Young Tagore is a first-of-its-kind psychobiography that deepens our understanding of Rabindranath Tagore, perhaps the greatest multifaceted genius India has produced in the last two hundred years. In this reconstruction of Tagore’s childhood and youth, preeminent psychoanalyst Sudhir Kakar draws a nuanced portrait of the young prodigy and the decisive experiences that shaped him: the death of his mother when he was fourteen, the intimate bond he shared with his sister-in-law Kadambari and his sojourn in England. Through these Kakar uncovers the vital themes in young Rabi’s inner world that shaped his creative genius: his yearning for solitude that was tempered by his fear of loneliness; his preoccupation with spiritual concerns that enabled him to give voice to the sensualist within; and his abiding quest to find a balance between traditional Indian values and Western cosmopolitanism. Kakar’s scrutiny is intense as he pieces together this incredible puzzle, but the rigorous scholarship is finely balanced with deep empathy. In laying bare the inner workings of Tagore’s brilliance, Kakar reveals the real man behind the towering genius.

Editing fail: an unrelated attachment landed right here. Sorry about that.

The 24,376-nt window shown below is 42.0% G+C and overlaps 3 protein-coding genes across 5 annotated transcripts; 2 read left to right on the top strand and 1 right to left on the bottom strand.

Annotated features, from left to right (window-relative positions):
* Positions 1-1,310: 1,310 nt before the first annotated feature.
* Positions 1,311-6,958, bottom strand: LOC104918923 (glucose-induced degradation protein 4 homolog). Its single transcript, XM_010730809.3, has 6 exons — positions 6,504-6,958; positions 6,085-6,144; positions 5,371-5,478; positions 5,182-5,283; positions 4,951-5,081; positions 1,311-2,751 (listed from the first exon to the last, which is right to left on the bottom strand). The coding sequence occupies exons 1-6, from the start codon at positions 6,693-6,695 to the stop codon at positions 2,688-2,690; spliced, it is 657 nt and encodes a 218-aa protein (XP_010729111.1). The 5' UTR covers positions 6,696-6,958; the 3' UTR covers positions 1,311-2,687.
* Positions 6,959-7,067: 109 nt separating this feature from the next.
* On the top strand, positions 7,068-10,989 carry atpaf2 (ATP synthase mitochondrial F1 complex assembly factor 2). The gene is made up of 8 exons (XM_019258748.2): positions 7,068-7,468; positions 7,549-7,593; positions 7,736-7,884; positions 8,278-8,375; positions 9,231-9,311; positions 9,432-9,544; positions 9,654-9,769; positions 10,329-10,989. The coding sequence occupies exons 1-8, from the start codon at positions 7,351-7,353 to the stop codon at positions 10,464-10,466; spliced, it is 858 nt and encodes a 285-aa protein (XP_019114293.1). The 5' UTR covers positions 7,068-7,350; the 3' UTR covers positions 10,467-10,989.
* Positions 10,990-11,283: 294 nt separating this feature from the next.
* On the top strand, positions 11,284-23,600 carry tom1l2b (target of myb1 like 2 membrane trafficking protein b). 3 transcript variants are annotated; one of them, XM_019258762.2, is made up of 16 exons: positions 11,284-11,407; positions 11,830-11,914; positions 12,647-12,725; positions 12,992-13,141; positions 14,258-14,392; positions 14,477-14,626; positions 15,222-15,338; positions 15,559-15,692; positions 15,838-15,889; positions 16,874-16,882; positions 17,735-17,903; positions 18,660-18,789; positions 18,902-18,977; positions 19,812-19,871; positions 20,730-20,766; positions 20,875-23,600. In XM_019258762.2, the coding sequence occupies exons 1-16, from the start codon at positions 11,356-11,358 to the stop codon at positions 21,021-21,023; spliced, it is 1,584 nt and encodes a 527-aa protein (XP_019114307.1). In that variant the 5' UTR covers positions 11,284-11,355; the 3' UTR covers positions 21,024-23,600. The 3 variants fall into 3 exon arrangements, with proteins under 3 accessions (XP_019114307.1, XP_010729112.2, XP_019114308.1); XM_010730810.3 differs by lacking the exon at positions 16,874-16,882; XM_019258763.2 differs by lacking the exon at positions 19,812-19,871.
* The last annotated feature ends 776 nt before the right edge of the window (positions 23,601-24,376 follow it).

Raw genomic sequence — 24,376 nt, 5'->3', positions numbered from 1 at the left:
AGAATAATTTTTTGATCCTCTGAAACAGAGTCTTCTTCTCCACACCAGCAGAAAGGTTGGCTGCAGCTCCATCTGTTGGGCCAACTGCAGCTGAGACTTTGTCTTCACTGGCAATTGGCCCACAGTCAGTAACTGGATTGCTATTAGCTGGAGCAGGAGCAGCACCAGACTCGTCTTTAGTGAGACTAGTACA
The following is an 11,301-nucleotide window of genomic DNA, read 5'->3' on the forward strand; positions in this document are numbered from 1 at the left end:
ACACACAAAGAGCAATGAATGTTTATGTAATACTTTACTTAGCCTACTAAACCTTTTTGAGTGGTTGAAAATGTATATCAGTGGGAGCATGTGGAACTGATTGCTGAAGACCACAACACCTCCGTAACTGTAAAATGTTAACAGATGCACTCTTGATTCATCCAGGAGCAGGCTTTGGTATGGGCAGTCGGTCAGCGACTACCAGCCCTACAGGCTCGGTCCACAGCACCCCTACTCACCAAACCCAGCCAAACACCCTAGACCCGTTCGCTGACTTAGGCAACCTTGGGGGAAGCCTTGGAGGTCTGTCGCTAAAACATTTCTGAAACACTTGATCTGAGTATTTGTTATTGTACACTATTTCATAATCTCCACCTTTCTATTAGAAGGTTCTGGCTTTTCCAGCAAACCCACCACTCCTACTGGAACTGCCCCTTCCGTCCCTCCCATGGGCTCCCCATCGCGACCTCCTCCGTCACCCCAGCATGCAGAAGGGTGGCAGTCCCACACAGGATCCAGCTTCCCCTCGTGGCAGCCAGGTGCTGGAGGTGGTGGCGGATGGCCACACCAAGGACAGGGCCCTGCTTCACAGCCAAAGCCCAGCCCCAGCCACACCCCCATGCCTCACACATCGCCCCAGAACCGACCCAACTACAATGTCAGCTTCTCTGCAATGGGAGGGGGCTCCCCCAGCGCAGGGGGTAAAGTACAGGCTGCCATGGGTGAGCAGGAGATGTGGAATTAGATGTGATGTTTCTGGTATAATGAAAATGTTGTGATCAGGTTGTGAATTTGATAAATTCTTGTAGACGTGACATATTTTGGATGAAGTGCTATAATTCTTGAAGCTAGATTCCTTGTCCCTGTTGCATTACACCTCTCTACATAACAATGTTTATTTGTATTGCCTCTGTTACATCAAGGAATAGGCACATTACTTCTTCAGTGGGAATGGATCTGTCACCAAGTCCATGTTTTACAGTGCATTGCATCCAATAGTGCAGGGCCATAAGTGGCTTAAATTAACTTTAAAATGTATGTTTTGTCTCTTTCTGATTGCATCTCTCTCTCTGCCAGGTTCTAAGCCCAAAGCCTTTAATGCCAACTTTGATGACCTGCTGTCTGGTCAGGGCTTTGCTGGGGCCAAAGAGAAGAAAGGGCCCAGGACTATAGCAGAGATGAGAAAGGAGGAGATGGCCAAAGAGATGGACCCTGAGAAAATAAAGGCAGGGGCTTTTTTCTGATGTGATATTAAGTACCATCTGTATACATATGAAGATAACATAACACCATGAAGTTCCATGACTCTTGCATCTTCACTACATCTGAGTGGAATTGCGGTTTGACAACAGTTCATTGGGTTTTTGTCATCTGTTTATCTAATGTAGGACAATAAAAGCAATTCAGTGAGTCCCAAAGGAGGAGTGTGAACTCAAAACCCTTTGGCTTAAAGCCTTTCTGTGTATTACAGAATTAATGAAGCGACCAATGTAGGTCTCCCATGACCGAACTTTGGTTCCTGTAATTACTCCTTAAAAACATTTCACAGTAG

One of India's most cherished figures, Rabindranath Tagore (1861-1914) was a novelist, short-story writer, poet, essayist, painter, educationist and thinker, the first non-European to be awarded the Nobel Prize for literature in 1913. He modernised Bengali literature, moving it away from its rigid classical form and strict linguistic structure. Known for works such as Gitanjali (Song Offerings), Gora (Fair-Faced) and Ghare-Baire (The Home and the World,) his novels, short stories and verse are considered part of the greatest of world literature, famous for their exploration of the political and the personal.